SEOUL -- With defects marring its smartphone business and Chinese rivals hot on its heels, Samsung Electronics is falling back on the kind of products consumers do not buy: semiconductors and display panels.
Defective batteries from two suppliers were behind the spontaneous combustion of Samsung Galaxy Note 7 smartphones last year, the South Korean electronics giant said Monday.
Seven hundred engineers checked more than 200,000 smartphones and 30,000 batteries, said Koh Dong-jin, president of Samsung's mobile business, in a news conference here.
Koh did not identify the battery suppliers. But they are said to be Samsung SDI and Amperex Technology, a Hong Kong unit of Japan's TDK. Samsung SDI batteries for the Note 7 are said to have a design flaw, while Amperex batteries appear to suffer from a manufacturing error involving insulating tape. Both problems cause positive and negative electrodes to come into contact and short-circuit the batteries, according to experts.
Samsung bears the ultimate responsibility for failing to spot the defects, Koh said, indicating that the company has no intention of seeking damages from the battery suppliers. To prevent similar problems in the future, an eight-point plan will include X-ray screenings and special inspections.
This officially lowers the curtain on the Note 7 debacle, but not the lingering impact on Samsung's smartphone business. Koh indicated that the company is leaning toward not exhibiting the Galaxy S8 at an international trade show in Spain next month. This successor to the Note 7 is now expected to hit the market around April rather than February.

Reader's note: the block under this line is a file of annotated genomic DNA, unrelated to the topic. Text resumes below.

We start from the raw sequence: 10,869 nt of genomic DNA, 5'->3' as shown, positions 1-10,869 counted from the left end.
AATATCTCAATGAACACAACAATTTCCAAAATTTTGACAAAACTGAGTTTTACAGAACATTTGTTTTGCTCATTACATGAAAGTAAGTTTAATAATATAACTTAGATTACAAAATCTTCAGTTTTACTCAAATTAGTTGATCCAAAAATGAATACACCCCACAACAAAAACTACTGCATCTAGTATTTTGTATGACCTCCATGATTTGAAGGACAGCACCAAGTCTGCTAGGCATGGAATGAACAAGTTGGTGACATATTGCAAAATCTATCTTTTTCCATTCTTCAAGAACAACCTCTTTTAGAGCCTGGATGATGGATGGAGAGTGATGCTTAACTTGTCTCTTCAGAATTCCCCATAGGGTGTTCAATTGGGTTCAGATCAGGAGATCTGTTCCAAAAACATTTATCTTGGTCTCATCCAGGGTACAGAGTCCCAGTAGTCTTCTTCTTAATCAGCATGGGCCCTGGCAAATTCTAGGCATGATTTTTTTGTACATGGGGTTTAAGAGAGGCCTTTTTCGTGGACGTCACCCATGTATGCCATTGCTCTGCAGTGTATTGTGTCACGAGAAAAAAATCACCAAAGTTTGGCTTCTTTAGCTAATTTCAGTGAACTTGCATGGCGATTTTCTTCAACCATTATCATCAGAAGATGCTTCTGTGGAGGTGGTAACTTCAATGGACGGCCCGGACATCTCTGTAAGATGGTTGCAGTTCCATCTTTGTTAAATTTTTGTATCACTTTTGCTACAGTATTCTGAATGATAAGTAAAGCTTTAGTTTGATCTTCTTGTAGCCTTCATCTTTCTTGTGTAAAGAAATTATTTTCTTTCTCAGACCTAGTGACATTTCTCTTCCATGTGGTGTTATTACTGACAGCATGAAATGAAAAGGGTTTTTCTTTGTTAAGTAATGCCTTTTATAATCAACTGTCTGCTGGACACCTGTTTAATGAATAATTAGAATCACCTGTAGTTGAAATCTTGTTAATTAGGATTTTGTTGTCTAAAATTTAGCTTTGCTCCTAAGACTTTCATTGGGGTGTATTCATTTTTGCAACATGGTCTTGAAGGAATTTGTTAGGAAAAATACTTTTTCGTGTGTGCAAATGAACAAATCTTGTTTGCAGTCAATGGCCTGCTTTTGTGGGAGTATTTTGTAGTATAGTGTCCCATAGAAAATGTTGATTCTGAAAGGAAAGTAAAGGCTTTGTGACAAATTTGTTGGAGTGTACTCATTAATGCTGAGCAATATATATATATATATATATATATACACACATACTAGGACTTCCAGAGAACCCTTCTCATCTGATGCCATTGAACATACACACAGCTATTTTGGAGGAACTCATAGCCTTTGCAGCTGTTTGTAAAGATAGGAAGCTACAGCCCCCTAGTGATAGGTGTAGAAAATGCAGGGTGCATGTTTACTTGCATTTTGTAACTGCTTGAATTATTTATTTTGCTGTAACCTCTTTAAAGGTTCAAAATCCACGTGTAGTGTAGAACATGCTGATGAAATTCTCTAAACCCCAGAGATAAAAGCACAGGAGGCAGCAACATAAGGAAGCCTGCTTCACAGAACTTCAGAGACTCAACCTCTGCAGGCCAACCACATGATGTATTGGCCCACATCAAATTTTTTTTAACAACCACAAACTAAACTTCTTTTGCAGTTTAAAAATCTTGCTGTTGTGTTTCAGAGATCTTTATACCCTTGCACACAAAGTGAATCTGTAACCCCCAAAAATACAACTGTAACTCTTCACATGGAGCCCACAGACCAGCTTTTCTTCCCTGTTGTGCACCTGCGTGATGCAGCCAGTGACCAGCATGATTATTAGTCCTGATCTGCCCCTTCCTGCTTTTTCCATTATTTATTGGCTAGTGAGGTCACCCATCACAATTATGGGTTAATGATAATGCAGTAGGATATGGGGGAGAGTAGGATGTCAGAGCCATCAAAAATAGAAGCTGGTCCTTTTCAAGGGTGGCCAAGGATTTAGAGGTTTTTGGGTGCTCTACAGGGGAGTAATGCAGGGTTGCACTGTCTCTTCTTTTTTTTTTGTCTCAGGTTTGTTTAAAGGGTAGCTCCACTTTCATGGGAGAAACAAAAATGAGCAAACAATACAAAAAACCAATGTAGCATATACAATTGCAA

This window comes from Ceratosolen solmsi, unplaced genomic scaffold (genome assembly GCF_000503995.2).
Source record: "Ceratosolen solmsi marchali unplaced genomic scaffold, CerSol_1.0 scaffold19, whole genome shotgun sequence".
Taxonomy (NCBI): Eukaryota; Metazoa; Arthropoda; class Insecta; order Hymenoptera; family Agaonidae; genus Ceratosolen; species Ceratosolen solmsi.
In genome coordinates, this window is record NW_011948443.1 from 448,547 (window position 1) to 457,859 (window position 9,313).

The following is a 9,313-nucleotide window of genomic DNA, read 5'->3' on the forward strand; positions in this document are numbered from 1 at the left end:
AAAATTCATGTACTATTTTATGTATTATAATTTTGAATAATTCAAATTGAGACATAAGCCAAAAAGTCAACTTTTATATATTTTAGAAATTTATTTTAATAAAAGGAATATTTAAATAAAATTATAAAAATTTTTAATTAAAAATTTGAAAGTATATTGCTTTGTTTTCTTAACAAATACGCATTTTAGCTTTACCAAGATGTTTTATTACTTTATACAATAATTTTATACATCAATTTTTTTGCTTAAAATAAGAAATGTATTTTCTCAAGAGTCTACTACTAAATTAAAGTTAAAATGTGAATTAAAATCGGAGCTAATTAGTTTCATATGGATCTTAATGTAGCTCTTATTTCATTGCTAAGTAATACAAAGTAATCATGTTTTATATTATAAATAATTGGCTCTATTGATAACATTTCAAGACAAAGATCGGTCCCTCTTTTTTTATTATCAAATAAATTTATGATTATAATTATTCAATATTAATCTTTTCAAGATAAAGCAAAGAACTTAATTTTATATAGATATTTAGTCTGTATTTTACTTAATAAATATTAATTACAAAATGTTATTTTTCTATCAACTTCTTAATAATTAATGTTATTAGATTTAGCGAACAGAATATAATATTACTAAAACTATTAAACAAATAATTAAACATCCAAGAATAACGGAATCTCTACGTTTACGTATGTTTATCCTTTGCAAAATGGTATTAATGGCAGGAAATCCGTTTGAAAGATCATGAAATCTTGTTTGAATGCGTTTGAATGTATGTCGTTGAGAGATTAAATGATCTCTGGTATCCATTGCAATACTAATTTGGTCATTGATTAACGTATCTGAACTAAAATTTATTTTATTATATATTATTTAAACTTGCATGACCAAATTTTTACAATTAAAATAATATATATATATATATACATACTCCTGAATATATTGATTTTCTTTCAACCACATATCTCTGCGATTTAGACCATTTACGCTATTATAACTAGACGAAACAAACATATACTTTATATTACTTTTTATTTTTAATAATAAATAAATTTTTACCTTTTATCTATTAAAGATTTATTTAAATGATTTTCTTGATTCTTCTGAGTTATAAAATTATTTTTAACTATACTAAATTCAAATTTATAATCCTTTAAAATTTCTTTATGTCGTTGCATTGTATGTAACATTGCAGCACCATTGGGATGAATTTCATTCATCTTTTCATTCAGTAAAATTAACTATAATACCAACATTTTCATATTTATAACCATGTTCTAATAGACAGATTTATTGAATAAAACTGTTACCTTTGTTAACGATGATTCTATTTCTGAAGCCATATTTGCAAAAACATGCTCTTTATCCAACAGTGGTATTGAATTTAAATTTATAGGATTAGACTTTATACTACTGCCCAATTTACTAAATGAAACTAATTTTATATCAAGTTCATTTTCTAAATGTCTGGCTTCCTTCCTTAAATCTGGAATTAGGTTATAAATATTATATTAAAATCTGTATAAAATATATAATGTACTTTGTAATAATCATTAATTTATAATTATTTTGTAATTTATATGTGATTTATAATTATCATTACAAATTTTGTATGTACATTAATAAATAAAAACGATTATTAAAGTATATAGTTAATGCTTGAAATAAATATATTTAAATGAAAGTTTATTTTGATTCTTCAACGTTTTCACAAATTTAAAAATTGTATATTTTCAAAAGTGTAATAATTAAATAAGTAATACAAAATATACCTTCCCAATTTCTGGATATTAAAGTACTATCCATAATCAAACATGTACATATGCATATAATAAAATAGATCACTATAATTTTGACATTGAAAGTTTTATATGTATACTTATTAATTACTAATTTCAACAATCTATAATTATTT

Chips not down
Samsung has seen its global market share in phones fall from more than 30% to around 20%. As Chinese competitors catch up quickly, gone are the days when Samsung had to keep its eye only on Apple, its biggest rival. TVs are no longer so lucrative, either, with the influx of Chinese products further heating up price attrition. The consumer electronics business' ability to drive earnings at Samsung has fallen.
But its memory business, where prices have proved buoyant, has performed solidly. It helped Samsung make a 29.2 trillion won ($25 billion) group operating profit for 2016, preliminary results show -- up 11% on the year and second only to the record set in 2013. Sales figures show a slight rise to 201 trillion won.
Samsung has already moved to bolster its components segment to cushion the impact of the slowdown in smartphones and TVs. It decided last autumn to make its largest acquisition yet with a deal to purchase U.S. automotive electronics producer Harman International Industries for $8 billion, making a clear advance into this field. Samsung also plans to invest roughly 10 trillion won a year in production of OLED panels. The company intends to supply the next-generation displays, which use organic light-emitting diodes, broadly even among Chinese smartphone rivals.
If Samsung can apply its renowned decisiveness and agility to reorienting its business more toward industrial goods instead of consumer gadgets, the South Korean group may regain strength before too long.